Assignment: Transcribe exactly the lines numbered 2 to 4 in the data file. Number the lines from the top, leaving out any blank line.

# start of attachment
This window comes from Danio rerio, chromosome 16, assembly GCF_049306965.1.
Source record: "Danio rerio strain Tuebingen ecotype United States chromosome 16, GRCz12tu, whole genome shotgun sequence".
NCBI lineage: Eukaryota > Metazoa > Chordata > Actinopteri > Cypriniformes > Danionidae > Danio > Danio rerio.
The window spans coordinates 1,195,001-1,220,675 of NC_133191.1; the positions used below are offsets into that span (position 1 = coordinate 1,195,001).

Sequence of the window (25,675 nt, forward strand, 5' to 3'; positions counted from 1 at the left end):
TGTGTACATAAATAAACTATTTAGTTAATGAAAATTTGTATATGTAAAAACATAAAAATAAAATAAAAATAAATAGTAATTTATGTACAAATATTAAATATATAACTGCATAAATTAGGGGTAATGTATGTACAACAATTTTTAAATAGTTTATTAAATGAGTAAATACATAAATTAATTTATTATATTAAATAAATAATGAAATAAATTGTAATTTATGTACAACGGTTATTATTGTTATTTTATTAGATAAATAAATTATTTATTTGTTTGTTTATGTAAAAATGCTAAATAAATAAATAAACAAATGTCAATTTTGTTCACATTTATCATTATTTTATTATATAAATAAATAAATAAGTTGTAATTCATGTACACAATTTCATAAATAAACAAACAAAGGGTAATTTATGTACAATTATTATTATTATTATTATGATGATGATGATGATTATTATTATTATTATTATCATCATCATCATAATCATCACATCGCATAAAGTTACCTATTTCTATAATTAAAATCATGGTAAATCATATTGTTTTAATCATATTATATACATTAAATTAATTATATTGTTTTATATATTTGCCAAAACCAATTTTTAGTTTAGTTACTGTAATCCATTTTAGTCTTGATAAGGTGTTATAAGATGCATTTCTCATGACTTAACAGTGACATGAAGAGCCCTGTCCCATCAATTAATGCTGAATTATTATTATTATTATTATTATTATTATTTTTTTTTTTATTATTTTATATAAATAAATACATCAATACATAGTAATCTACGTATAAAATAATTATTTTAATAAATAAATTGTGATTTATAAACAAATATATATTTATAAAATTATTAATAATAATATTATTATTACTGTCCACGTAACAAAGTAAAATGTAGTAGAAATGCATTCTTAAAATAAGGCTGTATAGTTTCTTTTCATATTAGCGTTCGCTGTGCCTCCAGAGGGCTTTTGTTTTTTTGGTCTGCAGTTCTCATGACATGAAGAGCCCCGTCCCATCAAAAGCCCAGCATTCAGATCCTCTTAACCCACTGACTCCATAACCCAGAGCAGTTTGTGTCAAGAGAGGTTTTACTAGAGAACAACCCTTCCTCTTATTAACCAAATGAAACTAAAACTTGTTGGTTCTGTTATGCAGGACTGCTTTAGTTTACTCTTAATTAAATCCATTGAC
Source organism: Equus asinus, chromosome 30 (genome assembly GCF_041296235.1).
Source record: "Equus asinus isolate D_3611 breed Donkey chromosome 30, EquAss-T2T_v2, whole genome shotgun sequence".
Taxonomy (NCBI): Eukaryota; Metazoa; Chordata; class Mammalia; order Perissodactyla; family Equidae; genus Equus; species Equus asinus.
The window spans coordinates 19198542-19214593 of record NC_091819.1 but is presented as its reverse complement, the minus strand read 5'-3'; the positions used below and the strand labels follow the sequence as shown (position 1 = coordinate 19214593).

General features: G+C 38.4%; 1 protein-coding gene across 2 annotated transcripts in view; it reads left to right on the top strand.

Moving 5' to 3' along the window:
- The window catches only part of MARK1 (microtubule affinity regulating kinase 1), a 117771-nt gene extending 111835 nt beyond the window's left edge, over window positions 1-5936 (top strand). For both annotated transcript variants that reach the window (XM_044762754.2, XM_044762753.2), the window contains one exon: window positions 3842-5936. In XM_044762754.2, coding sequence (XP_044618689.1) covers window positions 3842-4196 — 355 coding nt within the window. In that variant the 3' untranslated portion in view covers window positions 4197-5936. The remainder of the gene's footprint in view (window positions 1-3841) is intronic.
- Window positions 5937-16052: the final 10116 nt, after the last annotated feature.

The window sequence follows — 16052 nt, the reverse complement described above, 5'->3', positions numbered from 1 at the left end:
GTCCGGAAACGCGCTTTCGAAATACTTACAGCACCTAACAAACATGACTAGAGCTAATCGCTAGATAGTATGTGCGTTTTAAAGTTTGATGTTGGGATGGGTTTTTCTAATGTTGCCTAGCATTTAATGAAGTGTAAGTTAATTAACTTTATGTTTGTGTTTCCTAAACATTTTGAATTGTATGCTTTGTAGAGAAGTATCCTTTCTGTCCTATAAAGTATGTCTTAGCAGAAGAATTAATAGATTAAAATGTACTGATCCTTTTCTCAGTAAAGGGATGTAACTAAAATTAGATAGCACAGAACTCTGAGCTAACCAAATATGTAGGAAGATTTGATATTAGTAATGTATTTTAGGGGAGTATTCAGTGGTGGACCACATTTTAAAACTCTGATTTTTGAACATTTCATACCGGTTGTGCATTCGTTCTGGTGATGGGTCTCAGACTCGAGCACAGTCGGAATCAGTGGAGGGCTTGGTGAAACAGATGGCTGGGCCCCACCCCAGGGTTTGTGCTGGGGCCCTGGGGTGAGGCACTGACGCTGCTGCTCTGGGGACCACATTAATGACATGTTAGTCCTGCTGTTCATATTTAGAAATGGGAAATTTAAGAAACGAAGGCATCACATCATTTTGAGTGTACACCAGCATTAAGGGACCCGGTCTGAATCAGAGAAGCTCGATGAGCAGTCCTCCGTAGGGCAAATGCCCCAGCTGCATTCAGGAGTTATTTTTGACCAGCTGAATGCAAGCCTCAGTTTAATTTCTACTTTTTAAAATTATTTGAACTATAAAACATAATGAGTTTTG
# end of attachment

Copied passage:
Source record: "Danio rerio strain Tuebingen ecotype United States chromosome 16, GRCz12tu, whole genome shotgun sequence".
NCBI lineage: Eukaryota > Metazoa > Chordata > Actinopteri > Cypriniformes > Danionidae > Danio > Danio rerio.
The window spans coordinates 1,195,001-1,220,675 of NC_133191.1; the positions used below are offsets into that span (position 1 = coordinate 1,195,001).